China’s media investments in Africa stay in the news

May 21, 2012

Just a few months after the announcement about a new CCTV African service and the opening of Beijing Review‘s Johannesburg bureau, it is China Daily‘s turn to start an African edition, beginning with a Johannesburg office with one in Nairobi planned. CCTV has recently opened a new New York operation, while China Daily — China’s original officially-desoignated foreign-language paper that has recently undergone a big makeover to make it more readable and credible in the eyes of foreign readers, e.g. by printing critical articles and inviting well-known foreigners to publish op-ed pieces — is now distributed as a weekly advertising supplement of the International Herald Tribune in parts of Europe.

All this is perfectly in sync with the Chinese government’s recent “opinion” on expanding Chinese media abroad, which calls for a comprehensive global media network with  coverage that will “centre on developed and neighbouring countries”  but “use developing countries as a[n intial] base.” (It should also  “rely on the Chinese-language overseas market,” one in which investment from China started earlier but is off Western radar screens.

I am usually tired of the widespread view that takes every Chinese investment in Africa as part of a master plan by the Chinese government. But in this case, where the actors are all centrally controlled state enterprises, there is no doubt that their goal is to satisfy government officials (a nd beat each other to it).

The news have triggered a round of commentary by Mohamed Keita in the New York Times, Deborah Brautigam, Li Anshan on Pambazuka, and Bob Wekesa in China Daily itself, among others, andaddressing a variety of issues — is media freedom an absolute good (no, say Li and Wekesa); does it really existin the West or is it in fact just an ideolgical ploy (the latter, sayWekesa andLi); is  China’s goal to help African governments limit media freedom (no, says Brautigam); is that the net result of Chinese investment anyway? (It can be, say I, at least insofar as a Chinese model of a state-financed public television with an overt mission to support the government no longer necessarily looks outdated and embarrassing, and protestations to the contrary are no longer de rigeur. Considering Ethiopia is one of countries with the least free media, the Ethiopian news agency’s plans to launch a multilingual 24-hour news channel is probably inspired by Xinhua ‘s CNT or Russia Today rather than BBC or Al Jazeera.)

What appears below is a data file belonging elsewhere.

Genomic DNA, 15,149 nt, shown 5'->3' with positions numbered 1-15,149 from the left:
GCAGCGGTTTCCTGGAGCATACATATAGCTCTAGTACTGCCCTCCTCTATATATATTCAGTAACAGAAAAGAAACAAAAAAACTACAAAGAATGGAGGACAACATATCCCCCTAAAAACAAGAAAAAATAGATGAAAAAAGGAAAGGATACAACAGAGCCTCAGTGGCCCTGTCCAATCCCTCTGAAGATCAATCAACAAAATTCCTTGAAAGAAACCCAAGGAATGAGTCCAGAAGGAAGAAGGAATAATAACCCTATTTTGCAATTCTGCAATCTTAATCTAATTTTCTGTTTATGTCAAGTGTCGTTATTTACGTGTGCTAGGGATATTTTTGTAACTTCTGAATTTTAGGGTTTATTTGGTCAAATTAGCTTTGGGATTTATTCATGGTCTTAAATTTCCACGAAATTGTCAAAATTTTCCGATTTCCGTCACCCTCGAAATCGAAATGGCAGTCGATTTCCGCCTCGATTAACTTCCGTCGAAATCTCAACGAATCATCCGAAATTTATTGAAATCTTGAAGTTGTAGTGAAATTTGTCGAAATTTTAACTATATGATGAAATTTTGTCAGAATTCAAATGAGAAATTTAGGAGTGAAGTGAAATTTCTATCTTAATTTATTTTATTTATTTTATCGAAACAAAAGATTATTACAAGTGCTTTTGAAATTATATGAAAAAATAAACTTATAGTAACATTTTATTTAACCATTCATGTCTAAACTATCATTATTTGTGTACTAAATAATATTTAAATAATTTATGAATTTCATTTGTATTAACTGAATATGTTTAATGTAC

For me, the most intriguing question is whether the new cohort of young Chinese journalists around the world — and the young African and other journalists that Chinese money will train and employ — will, quite apart from their employers intentions, pursue their own investigative agendas and generate a more complex picture of the world, in China and elsewhere. The Party line in China is that the current effortis to generate a more balanced view (that is in English publications; Chinese-language  communiques usually frankly speak about a more favourable view of China). I don’t believe that this is really the intention of the Chinese government, but it may nonetheless be an unintended result as more young Chinese begin reporting on the globe.

What are the sources of Peking University’s “African Tele-Info”?

November 16, 2011

I regularly read the e-mail newsletter put out by Peking University’s Centre for African Studies. As the centre is one of the main Africa research centres in China and — at least if we believe its director, Li Anshan, who graces each issue with a personal message — one of those with most frequent access to policy makers’ ears, it is interesting to see which foreign news items it reproduces, stamping them thus with an authoritative cachet for its mostly Chinese readership.

Most of them are simply taken from Africa news aggregrators like, but occasionally there are links to left-wing or antiglobalist sites like Pambazuka or Counterpunch, and more rarely, to mainstream Western news sites. As one would expect, those praising China predominate, but while the choice is certainly not balanced, critical articles are not completely absent.

Rather than in the reporting on China, I see a much more clear and disturbing bias in the newsletter’s choice of representing Western — specifically American — views to underpin the message of a U.S.-led global conspiracy to dominate the world, and within it, Africa. Articles from the English-language website of Pravda — the newspaper of the Communist Party of the Russian Federation, formerly the Soviet Union’s People’s Daily but by now a marginal publication — or the Centre for Research on Globalization, a Canada-based New World Order conspiracy theory site that most academics in the West would probably regard as wacky, are offered up without any comments, creating the appearance that they represent mainstream views in Russia and North America.

In the 25 October issue (No. 65), Li — whose signature lecture in Englh is on how China’s foreign policy is driven by Confucian values — quotes Paul Craig Roberts’ article on Counterpunch in his weekly letter to readers as accusing the U.S. government of assassinating Gadhafi. According to Li, it is not by chance that he was killed a day after Hilary Clinton expressed the U.S. government’s hope to see him captured or dead soon.

Who knows, maybe Roberts — and Li, who doesn’t accuse but insinuates — are right. The problem here, though, is that Roberts is identified simply as a former U.S. assistant secretary of state, creating the impression that the U.S. has all but officially confessed to engineering the murder. Now, Roberts had that position for two years in the Reagan administration. Today, however, he is known as a radical critic who, according to Wikipedia, has called the U.S. a puppet state of Israel and said “There is probably more democracy in China than there is in the west. Revolution is the only answer…”

Watching African sea turtles

September 30, 2011